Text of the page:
Auburn had an uneven season in 2020, going 6-5 and falling flat in a 35-19 loss to Northwestern in the Citrus Bowl. Nix found himself taking a lot of criticism from a fanbase that expects success. He doesn’t let it get to him, falling back on his faith and understanding that there’s more to life — at least his — than football.

“As a freshman, when you’re young, you’re 19 years old, you have 40-year-old men talking bad about you, it’s a different perspective,” he said. “And it’s one that you have to look back and realize that the world is bigger than football and so much is going to happen outside of it. Tomorrow the sun will come up.”

It also hasn’t shaken his resolve. He’ll try to move above .500 against rival Alabama next year, as Auburn took a zany 2019 matchup before the Tide cruised to a 42-13 victory last year. Former UAB defensive lineman Tony Fair transferred to AU earlier this week and tweeted his desire to “take the head off the elephant,” referring to Alabama’s mascot.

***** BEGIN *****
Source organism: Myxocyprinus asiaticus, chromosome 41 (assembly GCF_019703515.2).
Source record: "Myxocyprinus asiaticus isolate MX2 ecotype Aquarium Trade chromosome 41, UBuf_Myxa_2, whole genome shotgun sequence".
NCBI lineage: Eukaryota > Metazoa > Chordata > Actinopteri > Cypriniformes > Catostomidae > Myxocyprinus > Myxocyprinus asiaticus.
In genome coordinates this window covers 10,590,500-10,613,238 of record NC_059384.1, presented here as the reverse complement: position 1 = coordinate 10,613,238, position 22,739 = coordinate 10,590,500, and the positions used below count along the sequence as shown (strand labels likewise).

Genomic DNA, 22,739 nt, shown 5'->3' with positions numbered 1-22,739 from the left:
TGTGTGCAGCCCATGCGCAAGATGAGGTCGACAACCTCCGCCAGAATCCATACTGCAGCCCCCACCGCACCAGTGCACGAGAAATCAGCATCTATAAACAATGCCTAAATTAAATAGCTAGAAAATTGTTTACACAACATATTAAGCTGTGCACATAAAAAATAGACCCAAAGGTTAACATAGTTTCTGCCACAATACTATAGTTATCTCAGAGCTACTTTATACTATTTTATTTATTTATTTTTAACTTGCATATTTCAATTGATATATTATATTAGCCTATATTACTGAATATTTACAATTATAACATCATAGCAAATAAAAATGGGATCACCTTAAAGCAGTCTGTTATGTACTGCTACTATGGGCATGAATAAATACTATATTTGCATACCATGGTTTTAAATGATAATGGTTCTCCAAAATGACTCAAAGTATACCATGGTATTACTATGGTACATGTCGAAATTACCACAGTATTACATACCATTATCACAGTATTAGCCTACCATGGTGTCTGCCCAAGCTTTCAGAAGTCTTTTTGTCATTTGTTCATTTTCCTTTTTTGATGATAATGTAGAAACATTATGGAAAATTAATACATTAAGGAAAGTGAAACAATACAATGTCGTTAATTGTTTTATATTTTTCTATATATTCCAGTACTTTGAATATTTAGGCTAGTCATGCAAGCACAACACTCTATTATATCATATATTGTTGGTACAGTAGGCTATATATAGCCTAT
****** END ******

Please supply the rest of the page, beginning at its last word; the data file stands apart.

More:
Nix was pleased with his new teammate’s confidence.

“I hope he’s coming to take the head off the elephant,” he said. “I hope he’s not coming to get the head taken off the Tiger. So that’s really important. I think that actually I like the quote. I think it’s important because we’re not scared of Alabama. I know that a lot of people want us to be scared, but we’re really not.”

Harsin seeks to change players’ mentality at Auburn

Speaking at his first SEC Media Days, Bryan Harsin offered thorough insight into what his time as coach of Auburn will look like.

An incredibly thorough insight; in the allotted 30-minute session in front of the national media, he delivered an opening statement and answered just three questions.

In those answers, he laid bare the foundations upon which he will run his team.

“I wanted to witness what this team was about,” Harsin said. “I wanted to see why guys show up late. I wanted to see why guys didn’t finish. I wanted to see those things for myself with my own eyes and make my own determinations.”

And his answer for the problems that he witnessed?

“Toughness,” Harsin said. “If you’re going to do that consistently, and in this game, you’d better be tough physically and mentally. You’d better be able to perform at your very best when the circumstances are against you. I don’t want you to survive. I want you to thrive in situations where things get really difficult and tough for you.”

  • Sports reporter, fall 2020. Studying print and digital sports journalism. Reach me at wdm79h@umsystem.edu or in the newsroom at 882-5700

  • Assistant sports editor for Spring 2021. Reach me at mcandrewcalum@gmail.com, or in the newsroom at 882-5700.